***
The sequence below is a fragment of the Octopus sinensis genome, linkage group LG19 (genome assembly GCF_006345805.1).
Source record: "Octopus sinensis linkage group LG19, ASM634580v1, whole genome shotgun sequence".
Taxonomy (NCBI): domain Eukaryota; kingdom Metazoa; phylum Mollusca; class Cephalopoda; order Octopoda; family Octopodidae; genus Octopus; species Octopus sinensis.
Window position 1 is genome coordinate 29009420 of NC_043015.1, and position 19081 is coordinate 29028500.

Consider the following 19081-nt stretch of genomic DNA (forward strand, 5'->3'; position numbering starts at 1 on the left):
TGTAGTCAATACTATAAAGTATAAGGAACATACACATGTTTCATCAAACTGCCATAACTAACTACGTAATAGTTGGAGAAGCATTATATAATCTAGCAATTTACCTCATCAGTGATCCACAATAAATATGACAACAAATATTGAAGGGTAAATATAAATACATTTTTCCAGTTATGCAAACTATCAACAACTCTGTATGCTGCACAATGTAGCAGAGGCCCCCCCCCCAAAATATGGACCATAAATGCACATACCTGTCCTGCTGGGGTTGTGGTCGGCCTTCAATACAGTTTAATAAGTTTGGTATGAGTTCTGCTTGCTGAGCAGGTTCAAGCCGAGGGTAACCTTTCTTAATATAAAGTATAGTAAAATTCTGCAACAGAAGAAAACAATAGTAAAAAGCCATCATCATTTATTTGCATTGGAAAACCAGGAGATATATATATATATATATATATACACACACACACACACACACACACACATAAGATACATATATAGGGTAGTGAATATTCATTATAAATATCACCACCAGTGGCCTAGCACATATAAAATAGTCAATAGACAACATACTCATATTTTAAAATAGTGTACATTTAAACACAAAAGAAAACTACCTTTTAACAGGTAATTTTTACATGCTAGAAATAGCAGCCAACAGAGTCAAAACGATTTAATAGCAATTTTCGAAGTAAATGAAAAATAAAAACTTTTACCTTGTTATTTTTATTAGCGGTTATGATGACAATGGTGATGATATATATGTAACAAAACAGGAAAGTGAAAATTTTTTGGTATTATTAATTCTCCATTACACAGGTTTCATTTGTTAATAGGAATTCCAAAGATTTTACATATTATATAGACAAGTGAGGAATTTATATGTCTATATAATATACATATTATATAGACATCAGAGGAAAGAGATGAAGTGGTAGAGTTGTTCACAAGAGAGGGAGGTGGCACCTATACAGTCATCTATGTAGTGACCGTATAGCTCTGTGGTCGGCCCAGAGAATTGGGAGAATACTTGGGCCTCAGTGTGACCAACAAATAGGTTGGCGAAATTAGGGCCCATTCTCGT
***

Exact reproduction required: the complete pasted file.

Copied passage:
The sequence below is a fragment of the Octopus sinensis genome, linkage group LG19 (genome assembly GCF_006345805.1).
Source record: "Octopus sinensis linkage group LG19, ASM634580v1, whole genome shotgun sequence".
Taxonomy (NCBI): domain Eukaryota; kingdom Metazoa; phylum Mollusca; class Cephalopoda; order Octopoda; family Octopodidae; genus Octopus; species Octopus sinensis.
Window position 1 is genome coordinate 29009420 of NC_043015.1, and position 19081 is coordinate 29028500.

Consider the following 19081-nt stretch of genomic DNA (forward strand, 5'->3'; position numbering starts at 1 on the left):
TGTAGTCAATACTATAAAGTATAAGGAACATACACATGTTTCATCAAACTGCCATAACTAACTACGTAATAGTTGGAGAAGCATTATATAATCTAGCAATTTACCTCATCAGTGATCCACAATAAATATGACAACAAATATTGAAGGGTAAATATAAATACATTTTTCCAGTTATGCAAACTATCAACAACTCTGTATGCTGCACAATGTAGCAGAGGCCCCCCCCCCAAAATATGGACCATAAATGCACATACCTGTCCTGCTGGGGTTGTGGTCGGCCTTCAATACAGTTTAATAAGTTTGGTATGAGTTCTGCTTGCTGAGCAGGTTCAAGCCGAGGGTAACCTTTCTTAATATAAAGTATAGTAAAATTCTGCAACAGAAGAAAACAATAGTAAAAAGCCATCATCATTTATTTGCATTGGAAAACCAGGAGATATATATATATATATATATATACACACACACACACACACACACACACATAAGATACATATATAGGGTAGTGAATATTCATTATAAATATCACCACCAGTGGCCTAGCACATATAAAATAGTCAATAGACAACATACTCATATTTTAAAATAGTGTACATTTAAACACAAAAGAAAACTACCTTTTAACAGGTAATTTTTACATGCTAGAAATAGCAGCCAACAGAGTCAAAACGATTTAATAGCAATTTTCGAAGTAAATGAAAAATAAAAACTTTTACCTTGTTATTTTTATTAGCGGTTATGATGACAATGGTGATGATATATATGTAACAAAACAGGAAAGTGAAAATTTTTTGGTATTATTAATTCTCCATTACACAGGTTTCATTTGTTAATAGGAATTCCAAAGATTTTACATATTATATAGACAAGTGAGGAATTTATATGTCTATATAATATACATATTATATAGACATCAGAGGAAAGAGATGAAGTGGTAGAGTTGTTCACAAGAGAGGGAGGTGGCACCTATACAGTCATCTATGTAGTGACCGTATAGCTCTGTGGTCGGCCCAGAGAATTGGGAGAATACTTGGGCCTCAGTGTGACCAACAAATAGGTTGGCGAAATTAGGGCCCATTCTCGT